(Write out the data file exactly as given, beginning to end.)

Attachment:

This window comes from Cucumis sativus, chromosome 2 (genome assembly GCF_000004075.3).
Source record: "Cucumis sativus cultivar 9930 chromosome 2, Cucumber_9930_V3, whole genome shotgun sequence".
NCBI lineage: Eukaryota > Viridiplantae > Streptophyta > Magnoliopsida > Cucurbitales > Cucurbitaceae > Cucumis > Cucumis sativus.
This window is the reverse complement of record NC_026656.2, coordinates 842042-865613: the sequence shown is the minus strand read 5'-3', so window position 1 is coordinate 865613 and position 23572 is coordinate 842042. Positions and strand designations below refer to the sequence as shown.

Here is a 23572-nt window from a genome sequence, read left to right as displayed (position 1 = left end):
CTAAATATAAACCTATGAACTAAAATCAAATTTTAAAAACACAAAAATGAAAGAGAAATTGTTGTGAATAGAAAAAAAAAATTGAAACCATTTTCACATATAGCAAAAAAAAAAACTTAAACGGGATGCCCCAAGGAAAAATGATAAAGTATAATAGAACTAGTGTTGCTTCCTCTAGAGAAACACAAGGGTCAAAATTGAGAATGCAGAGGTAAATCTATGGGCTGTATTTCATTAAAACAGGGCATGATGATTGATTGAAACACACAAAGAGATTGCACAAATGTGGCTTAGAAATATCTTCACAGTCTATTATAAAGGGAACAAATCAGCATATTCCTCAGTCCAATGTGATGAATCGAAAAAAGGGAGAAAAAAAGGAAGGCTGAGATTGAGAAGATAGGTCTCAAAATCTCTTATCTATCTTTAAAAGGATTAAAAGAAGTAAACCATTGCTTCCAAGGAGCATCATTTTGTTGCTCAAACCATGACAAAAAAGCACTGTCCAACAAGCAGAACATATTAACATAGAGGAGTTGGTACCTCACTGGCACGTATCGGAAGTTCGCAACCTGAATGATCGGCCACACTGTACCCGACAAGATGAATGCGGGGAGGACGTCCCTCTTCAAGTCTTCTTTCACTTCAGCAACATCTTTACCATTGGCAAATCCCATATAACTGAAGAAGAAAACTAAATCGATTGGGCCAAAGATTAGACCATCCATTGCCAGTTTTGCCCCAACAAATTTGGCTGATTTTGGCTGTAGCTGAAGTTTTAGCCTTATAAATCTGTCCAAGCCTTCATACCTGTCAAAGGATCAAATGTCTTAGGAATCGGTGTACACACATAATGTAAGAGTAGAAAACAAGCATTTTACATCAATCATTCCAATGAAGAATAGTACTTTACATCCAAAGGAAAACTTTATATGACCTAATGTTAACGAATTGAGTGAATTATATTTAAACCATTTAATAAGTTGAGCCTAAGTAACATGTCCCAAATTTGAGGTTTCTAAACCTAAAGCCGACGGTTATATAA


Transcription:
This window comes from Cucumis sativus, chromosome 2 (genome assembly GCF_000004075.3).
Source record: "Cucumis sativus cultivar 9930 chromosome 2, Cucumber_9930_V3, whole genome shotgun sequence".
NCBI lineage: Eukaryota > Viridiplantae > Streptophyta > Magnoliopsida > Cucurbitales > Cucurbitaceae > Cucumis > Cucumis sativus.
This window is the reverse complement of record NC_026656.2, coordinates 842042-865613: the sequence shown is the minus strand read 5'-3', so window position 1 is coordinate 865613 and position 23572 is coordinate 842042. Positions and strand designations below refer to the sequence as shown.

Here is a 23572-nt window from a genome sequence, read left to right as displayed (position 1 = left end):
CTAAATATAAACCTATGAACTAAAATCAAATTTTAAAAACACAAAAATGAAAGAGAAATTGTTGTGAATAGAAAAAAAAAATTGAAACCATTTTCACATATAGCAAAAAAAAAAACTTAAACGGGATGCCCCAAGGAAAAATGATAAAGTATAATAGAACTAGTGTTGCTTCCTCTAGAGAAACACAAGGGTCAAAATTGAGAATGCAGAGGTAAATCTATGGGCTGTATTTCATTAAAACAGGGCATGATGATTGATTGAAACACACAAAGAGATTGCACAAATGTGGCTTAGAAATATCTTCACAGTCTATTATAAAGGGAACAAATCAGCATATTCCTCAGTCCAATGTGATGAATCGAAAAAAGGGAGAAAAAAAGGAAGGCTGAGATTGAGAAGATAGGTCTCAAAATCTCTTATCTATCTTTAAAAGGATTAAAAGAAGTAAACCATTGCTTCCAAGGAGCATCATTTTGTTGCTCAAACCATGACAAAAAAGCACTGTCCAACAAGCAGAACATATTAACATAGAGGAGTTGGTACCTCACTGGCACGTATCGGAAGTTCGCAACCTGAATGATCGGCCACACTGTACCCGACAAGATGAATGCGGGGAGGACGTCCCTCTTCAAGTCTTCTTTCACTTCAGCAACATCTTTACCATTGGCAAATCCCATATAACTGAAGAAGAAAACTAAATCGATTGGGCCAAAGATTAGACCATCCATTGCCAGTTTTGCCCCAACAAATTTGGCTGATTTTGGCTGTAGCTGAAGTTTTAGCCTTATAAATCTGTCCAAGCCTTCATACCTGTCAAAGGATCAAATGTCTTAGGAATCGGTGTACACACATAATGTAAGAGTAGAAAACAAGCATTTTACATCAATCATTCCAATGAAGAATAGTACTTTACATCCAAAGGAAAACTTTATATGACCTAATGTTAACGAATTGAGTGAATTATATTTAAACCATTTAATAAGTTGAGCCTAAGTAACATGTCCCAAATTTGAGGTTTCTAAACCTAAAGCCGACGGTTATATAA